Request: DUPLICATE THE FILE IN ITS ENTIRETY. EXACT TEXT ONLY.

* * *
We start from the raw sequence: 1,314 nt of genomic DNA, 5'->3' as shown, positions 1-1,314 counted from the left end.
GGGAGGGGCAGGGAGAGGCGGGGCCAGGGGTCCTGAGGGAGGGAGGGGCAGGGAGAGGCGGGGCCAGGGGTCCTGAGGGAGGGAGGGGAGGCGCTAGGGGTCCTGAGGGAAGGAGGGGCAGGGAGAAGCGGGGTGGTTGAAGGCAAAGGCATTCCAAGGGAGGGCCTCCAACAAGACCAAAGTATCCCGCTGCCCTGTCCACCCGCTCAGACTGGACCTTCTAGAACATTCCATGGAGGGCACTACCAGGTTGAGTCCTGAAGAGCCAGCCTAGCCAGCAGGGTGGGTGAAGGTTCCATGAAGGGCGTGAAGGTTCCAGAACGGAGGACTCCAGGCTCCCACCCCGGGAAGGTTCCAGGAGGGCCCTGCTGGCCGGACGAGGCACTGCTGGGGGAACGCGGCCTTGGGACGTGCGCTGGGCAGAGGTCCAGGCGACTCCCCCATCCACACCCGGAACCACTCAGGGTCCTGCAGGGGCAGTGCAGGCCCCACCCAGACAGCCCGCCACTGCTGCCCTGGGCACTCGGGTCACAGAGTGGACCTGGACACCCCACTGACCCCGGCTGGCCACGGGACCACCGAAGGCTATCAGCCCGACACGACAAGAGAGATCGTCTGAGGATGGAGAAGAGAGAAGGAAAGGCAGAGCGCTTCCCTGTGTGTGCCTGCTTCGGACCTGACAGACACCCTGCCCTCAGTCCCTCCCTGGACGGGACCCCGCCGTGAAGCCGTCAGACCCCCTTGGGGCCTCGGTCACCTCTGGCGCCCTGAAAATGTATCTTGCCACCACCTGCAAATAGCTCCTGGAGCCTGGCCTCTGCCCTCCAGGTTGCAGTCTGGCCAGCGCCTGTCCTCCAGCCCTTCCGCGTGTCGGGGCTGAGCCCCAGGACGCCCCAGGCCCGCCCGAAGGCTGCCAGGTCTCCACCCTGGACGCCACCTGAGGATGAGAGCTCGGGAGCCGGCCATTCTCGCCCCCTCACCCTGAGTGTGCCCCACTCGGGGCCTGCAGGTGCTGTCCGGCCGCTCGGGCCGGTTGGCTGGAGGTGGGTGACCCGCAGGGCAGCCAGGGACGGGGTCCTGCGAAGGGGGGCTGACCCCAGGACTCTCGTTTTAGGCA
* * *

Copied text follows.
We start from the raw sequence: 1,314 nt of genomic DNA, 5'->3' as shown, positions 1-1,314 counted from the left end.
GGGAGGGGCAGGGAGAGGCGGGGCCAGGGGTCCTGAGGGAGGGAGGGGCAGGGAGAGGCGGGGCCAGGGGTCCTGAGGGAGGGAGGGGAGGCGCTAGGGGTCCTGAGGGAAGGAGGGGCAGGGAGAAGCGGGGTGGTTGAAGGCAAAGGCATTCCAAGGGAGGGCCTCCAACAAGACCAAAGTATCCCGCTGCCCTGTCCACCCGCTCAGACTGGACCTTCTAGAACATTCCATGGAGGGCACTACCAGGTTGAGTCCTGAAGAGCCAGCCTAGCCAGCAGGGTGGGTGAAGGTTCCATGAAGGGCGTGAAGGTTCCAGAACGGAGGACTCCAGGCTCCCACCCCGGGAAGGTTCCAGGAGGGCCCTGCTGGCCGGACGAGGCACTGCTGGGGGAACGCGGCCTTGGGACGTGCGCTGGGCAGAGGTCCAGGCGACTCCCCCATCCACACCCGGAACCACTCAGGGTCCTGCAGGGGCAGTGCAGGCCCCACCCAGACAGCCCGCCACTGCTGCCCTGGGCACTCGGGTCACAGAGTGGACCTGGACACCCCACTGACCCCGGCTGGCCACGGGACCACCGAAGGCTATCAGCCCGACACGACAAGAGAGATCGTCTGAGGATGGAGAAGAGAGAAGGAAAGGCAGAGCGCTTCCCTGTGTGTGCCTGCTTCGGACCTGACAGACACCCTGCCCTCAGTCCCTCCCTGGACGGGACCCCGCCGTGAAGCCGTCAGACCCCCTTGGGGCCTCGGTCACCTCTGGCGCCCTGAAAATGTATCTTGCCACCACCTGCAAATAGCTCCTGGAGCCTGGCCTCTGCCCTCCAGGTTGCAGTCTGGCCAGCGCCTGTCCTCCAGCCCTTCCGCGTGTCGGGGCTGAGCCCCAGGACGCCCCAGGCCCGCCCGAAGGCTGCCAGGTCTCCACCCTGGACGCCACCTGAGGATGAGAGCTCGGGAGCCGGCCATTCTCGCCCCCTCACCCTGAGTGTGCCCCACTCGGGGCCTGCAGGTGCTGTCCGGCCGCTCGGGCCGGTTGGCTGGAGGTGGGTGACCCGCAGGGCAGCCAGGGACGGGGTCCTGCGAAGGGGGGCTGACCCCAGGACTCTCGTTTTAGGCA